This is a Workers' Compensation case for permanent loss of use of the claimant's left eye.
The claimant sustained a laceration of the cornea on November 24, 1981 for which a surgical procedure was performed in which a cataract was removed and a permanent lens was implanted.
Prior to the surgery, but subsequent to the injury, the claimant had 20/400 (industrially blind) vision of the left eye without the aid of glasses. With glasses he had 20/100 vision. After the lens implant he had 20/40 vision without glasses and 20/20 with glasses. The claimant did not wear glasses prior to the injury.
The administrative law judge awarded him compensation based on 20/40 vision. The full board reversed and awarded 100% loss of the eye, Director Paris dissenting. The superior court affirmed the board and the case is here for review. Held:
In Dunn v. Hartford Accident &c. Co., 81 Ga. App. 283 (58 SE2d 245)
and Ga. Cas. &c. Co. v. Wesby, 119 Ga. App. 545 (168 SE2d 191)
, it was held that the proper yardstick to determine the percent of disability that a claimant is entitled to is his corrected vision with the aid of glasses prior to the injury as compared with his corrected vision after the injury. We can see no logical reason why his visual ability as aided by glasses should have any connection to determining the percent of disability caused by the injury.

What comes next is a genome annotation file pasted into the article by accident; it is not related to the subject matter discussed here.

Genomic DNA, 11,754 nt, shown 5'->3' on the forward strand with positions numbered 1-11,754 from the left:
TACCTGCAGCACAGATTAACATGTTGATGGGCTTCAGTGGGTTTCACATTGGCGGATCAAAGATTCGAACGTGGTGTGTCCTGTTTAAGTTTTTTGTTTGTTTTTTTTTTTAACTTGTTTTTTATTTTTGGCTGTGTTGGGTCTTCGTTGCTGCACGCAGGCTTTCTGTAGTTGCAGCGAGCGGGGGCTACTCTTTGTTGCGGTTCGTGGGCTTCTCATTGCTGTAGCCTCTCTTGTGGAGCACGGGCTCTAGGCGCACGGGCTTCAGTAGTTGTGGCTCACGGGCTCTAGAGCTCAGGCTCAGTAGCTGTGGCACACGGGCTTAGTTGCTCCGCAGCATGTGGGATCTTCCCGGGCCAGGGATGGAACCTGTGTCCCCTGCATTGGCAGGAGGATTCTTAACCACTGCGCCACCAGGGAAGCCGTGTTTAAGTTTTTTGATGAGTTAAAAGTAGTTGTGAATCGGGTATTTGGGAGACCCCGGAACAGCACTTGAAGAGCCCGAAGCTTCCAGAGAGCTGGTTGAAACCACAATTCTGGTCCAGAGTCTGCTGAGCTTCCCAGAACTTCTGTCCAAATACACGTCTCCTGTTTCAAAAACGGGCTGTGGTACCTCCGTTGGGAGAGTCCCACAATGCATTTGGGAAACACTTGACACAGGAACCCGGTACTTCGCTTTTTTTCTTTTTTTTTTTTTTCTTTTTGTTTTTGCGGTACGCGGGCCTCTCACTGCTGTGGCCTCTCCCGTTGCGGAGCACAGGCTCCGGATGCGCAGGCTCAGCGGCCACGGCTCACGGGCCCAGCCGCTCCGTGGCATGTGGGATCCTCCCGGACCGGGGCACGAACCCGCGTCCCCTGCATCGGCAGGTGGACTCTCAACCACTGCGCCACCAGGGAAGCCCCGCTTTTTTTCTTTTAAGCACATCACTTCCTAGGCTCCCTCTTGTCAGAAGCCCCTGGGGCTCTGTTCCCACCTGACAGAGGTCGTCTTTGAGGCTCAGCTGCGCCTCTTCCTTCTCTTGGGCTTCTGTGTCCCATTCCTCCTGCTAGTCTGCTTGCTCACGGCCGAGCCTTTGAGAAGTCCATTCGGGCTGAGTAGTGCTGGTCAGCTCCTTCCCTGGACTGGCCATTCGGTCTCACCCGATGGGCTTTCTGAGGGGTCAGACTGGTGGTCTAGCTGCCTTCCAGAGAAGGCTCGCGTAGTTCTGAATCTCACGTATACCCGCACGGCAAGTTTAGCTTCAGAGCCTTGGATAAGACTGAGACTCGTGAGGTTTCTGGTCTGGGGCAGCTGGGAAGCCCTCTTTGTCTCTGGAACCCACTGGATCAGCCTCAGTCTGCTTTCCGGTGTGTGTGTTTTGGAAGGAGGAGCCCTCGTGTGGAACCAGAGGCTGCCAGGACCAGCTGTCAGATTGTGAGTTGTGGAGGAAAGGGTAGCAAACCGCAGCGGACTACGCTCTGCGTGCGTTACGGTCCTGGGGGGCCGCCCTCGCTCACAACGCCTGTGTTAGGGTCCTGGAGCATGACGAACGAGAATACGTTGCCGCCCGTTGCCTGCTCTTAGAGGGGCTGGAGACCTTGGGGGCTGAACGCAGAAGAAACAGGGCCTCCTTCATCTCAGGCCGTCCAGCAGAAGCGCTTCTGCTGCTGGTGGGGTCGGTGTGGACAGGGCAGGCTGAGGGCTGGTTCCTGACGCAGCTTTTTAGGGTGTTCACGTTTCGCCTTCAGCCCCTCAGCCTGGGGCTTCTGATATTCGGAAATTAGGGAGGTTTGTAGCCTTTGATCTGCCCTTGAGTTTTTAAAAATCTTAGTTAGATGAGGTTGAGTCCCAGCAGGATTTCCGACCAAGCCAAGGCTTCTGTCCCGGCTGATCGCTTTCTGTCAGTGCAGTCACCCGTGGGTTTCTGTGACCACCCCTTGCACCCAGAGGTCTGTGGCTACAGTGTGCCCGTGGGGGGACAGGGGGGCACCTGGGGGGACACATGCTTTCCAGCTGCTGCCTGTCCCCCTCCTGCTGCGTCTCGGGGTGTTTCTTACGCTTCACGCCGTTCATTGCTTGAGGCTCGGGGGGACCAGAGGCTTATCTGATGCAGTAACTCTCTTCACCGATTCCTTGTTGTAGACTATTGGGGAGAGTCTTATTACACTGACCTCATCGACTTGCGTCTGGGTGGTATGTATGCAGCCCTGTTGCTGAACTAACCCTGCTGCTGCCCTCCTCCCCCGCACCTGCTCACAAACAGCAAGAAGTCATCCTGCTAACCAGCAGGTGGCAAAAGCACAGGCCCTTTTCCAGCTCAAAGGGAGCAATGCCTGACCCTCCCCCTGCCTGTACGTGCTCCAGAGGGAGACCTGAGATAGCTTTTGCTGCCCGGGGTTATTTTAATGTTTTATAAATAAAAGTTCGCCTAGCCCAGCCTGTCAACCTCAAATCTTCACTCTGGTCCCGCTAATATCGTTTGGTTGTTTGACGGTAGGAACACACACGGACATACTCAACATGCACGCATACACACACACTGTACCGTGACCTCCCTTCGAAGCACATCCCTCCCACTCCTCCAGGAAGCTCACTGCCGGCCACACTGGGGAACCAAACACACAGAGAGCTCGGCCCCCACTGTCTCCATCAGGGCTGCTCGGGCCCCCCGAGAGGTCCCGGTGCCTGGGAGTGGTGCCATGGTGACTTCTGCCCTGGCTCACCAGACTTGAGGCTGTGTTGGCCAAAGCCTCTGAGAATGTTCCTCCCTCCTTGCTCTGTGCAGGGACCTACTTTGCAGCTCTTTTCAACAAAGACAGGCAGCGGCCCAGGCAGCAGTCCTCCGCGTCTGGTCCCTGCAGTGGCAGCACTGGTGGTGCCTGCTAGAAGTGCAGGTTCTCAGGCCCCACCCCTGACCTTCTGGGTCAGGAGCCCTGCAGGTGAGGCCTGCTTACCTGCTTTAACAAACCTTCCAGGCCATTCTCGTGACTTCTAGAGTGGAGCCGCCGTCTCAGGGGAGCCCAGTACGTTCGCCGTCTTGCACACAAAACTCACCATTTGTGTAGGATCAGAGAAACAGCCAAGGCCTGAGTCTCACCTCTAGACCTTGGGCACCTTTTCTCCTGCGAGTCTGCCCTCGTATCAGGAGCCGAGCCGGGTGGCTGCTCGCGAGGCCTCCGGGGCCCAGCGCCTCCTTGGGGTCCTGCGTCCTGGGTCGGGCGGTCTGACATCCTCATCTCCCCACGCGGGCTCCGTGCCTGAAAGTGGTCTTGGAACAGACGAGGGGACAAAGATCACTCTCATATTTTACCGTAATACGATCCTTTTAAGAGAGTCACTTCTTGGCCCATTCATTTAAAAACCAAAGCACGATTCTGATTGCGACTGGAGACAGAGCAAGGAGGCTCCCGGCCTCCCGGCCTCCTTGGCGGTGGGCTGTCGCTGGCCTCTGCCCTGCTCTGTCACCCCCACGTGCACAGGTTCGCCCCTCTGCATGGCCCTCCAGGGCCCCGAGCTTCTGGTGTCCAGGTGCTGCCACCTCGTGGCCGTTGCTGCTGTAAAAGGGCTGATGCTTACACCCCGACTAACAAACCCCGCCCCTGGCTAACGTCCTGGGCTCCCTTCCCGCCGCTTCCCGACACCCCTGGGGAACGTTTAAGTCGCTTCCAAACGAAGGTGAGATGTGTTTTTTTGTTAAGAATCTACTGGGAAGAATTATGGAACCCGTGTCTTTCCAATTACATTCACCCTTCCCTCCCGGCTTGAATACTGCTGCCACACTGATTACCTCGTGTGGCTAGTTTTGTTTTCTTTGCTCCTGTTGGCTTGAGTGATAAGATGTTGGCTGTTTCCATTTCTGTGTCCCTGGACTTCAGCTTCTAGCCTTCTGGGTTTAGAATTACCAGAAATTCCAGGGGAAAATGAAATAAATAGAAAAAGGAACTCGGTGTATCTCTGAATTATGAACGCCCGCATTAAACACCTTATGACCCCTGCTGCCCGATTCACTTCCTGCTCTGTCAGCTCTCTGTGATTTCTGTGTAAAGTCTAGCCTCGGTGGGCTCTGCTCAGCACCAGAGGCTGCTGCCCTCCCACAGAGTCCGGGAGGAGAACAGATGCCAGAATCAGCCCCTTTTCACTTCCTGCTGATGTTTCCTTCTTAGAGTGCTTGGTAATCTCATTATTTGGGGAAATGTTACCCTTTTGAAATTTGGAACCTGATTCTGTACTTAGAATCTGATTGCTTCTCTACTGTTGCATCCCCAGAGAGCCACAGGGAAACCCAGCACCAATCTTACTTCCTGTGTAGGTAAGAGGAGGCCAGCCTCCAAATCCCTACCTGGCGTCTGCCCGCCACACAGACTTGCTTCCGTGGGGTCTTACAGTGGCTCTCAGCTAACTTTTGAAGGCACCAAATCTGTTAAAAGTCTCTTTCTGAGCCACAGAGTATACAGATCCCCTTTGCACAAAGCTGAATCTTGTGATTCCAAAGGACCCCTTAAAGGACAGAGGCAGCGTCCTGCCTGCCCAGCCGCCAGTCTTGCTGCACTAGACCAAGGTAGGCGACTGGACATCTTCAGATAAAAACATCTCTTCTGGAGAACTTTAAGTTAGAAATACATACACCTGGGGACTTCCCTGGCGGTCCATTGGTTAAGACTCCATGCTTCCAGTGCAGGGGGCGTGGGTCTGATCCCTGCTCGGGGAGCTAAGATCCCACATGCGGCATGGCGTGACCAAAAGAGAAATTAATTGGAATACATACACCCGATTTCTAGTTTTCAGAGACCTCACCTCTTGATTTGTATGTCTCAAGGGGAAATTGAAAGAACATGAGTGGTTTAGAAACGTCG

We can find no other provision of the Workers' Compensation Act which applies such a rule. In fact, the intent of the Act is just the opposite. Code Ann. 114-406.1 (j) (now OCGA 34-9-264
) dealing with the loss of hearing specifically states that the claimant's ability to hear with the use of a hearing aid shall not be considered in determining his disability.
The only logical way to determine the percent of disability to the eye is the claimant's ability to see without glasses prior to the injury as compared with his ability to see without glasses after the injury.
Under that which was held in the Dunn and Wesby cases a claimant who sustained permanent damage and loss of vision would not be entitled to any compensation if subsequent to the injury he had 20/20 vision with the aid of glasses. This would be an injustice, because he sustained an injury on the job which resulted in a permanent partial loss of use of his eye and he should be compensated therefor.
While Ga. Cas. &c. Co. v. Speller, 122 Ga. App. 459 (177 SE2d 491)
discusses the theory of whether the claimant was wearing glasses at the time of the accident, it reaches the correct conclusion, that the proper measure of loss to the eye is the uncorrected vision prior and subsequent to the injury.
The appellants contend the permanent implant is not the same as glasses. With this contention we do not agree. A lens serves the same purpose as glasses whether it is an implant or contact lens. While there are conflicting holdings in other states the sounder view is that the corrected vision with the use of a lens implant should not be considered when determining the loss of vision. Larson's Workmen's Compensation Law, Sec. 58.13.